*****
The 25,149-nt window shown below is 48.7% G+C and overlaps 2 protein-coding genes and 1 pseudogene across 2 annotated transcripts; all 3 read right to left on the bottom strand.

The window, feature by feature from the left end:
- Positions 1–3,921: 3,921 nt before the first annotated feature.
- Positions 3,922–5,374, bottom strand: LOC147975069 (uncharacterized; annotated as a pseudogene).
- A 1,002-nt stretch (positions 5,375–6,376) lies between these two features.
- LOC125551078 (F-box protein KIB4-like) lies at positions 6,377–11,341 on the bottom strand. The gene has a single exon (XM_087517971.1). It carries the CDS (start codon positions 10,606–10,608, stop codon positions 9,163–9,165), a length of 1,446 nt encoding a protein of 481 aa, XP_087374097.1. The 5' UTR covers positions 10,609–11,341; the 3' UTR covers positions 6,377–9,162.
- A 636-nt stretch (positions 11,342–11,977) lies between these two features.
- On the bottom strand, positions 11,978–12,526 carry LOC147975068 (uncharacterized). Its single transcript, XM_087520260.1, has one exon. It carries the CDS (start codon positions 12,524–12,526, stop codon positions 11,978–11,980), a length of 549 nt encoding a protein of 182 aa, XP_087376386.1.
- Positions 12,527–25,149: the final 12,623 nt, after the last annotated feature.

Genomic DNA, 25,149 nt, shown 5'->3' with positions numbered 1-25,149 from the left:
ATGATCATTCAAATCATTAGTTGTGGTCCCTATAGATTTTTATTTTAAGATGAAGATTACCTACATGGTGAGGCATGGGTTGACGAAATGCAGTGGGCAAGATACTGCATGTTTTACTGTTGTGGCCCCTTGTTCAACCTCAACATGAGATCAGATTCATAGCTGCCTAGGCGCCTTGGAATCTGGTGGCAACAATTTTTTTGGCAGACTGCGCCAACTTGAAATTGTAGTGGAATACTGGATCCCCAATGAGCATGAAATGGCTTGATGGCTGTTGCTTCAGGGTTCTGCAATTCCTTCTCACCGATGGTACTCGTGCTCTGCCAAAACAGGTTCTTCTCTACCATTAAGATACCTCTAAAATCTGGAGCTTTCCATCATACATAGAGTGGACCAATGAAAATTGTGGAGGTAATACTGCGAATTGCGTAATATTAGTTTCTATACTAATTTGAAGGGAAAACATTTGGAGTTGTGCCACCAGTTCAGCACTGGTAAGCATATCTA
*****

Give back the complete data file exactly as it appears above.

The 25,149-nt window shown below is 48.7% G+C and overlaps 2 protein-coding genes and 1 pseudogene across 2 annotated transcripts; all 3 read right to left on the bottom strand.

The window, feature by feature from the left end:
- Positions 1–3,921: 3,921 nt before the first annotated feature.
- Positions 3,922–5,374, bottom strand: LOC147975069 (uncharacterized; annotated as a pseudogene).
- A 1,002-nt stretch (positions 5,375–6,376) lies between these two features.
- LOC125551078 (F-box protein KIB4-like) lies at positions 6,377–11,341 on the bottom strand. The gene has a single exon (XM_087517971.1). It carries the CDS (start codon positions 10,606–10,608, stop codon positions 9,163–9,165), a length of 1,446 nt encoding a protein of 481 aa, XP_087374097.1. The 5' UTR covers positions 10,609–11,341; the 3' UTR covers positions 6,377–9,162.
- A 636-nt stretch (positions 11,342–11,977) lies between these two features.
- On the bottom strand, positions 11,978–12,526 carry LOC147975068 (uncharacterized). Its single transcript, XM_087520260.1, has one exon. It carries the CDS (start codon positions 12,524–12,526, stop codon positions 11,978–11,980), a length of 549 nt encoding a protein of 182 aa, XP_087376386.1.
- Positions 12,527–25,149: the final 12,623 nt, after the last annotated feature.

Genomic DNA, 25,149 nt, shown 5'->3' with positions numbered 1-25,149 from the left:
ATGATCATTCAAATCATTAGTTGTGGTCCCTATAGATTTTTATTTTAAGATGAAGATTACCTACATGGTGAGGCATGGGTTGACGAAATGCAGTGGGCAAGATACTGCATGTTTTACTGTTGTGGCCCCTTGTTCAACCTCAACATGAGATCAGATTCATAGCTGCCTAGGCGCCTTGGAATCTGGTGGCAACAATTTTTTTGGCAGACTGCGCCAACTTGAAATTGTAGTGGAATACTGGATCCCCAATGAGCATGAAATGGCTTGATGGCTGTTGCTTCAGGGTTCTGCAATTCCTTCTCACCGATGGTACTCGTGCTCTGCCAAAACAGGTTCTTCTCTACCATTAAGATACCTCTAAAATCTGGAGCTTTCCATCATACATAGAGTGGACCAATGAAAATTGTGGAGGTAATACTGCGAATTGCGTAATATTAGTTTCTATACTAATTTGAAGGGAAAACATTTGGAGTTGTGCCACCAGTTCAGCACTGGTAAGCATATCTA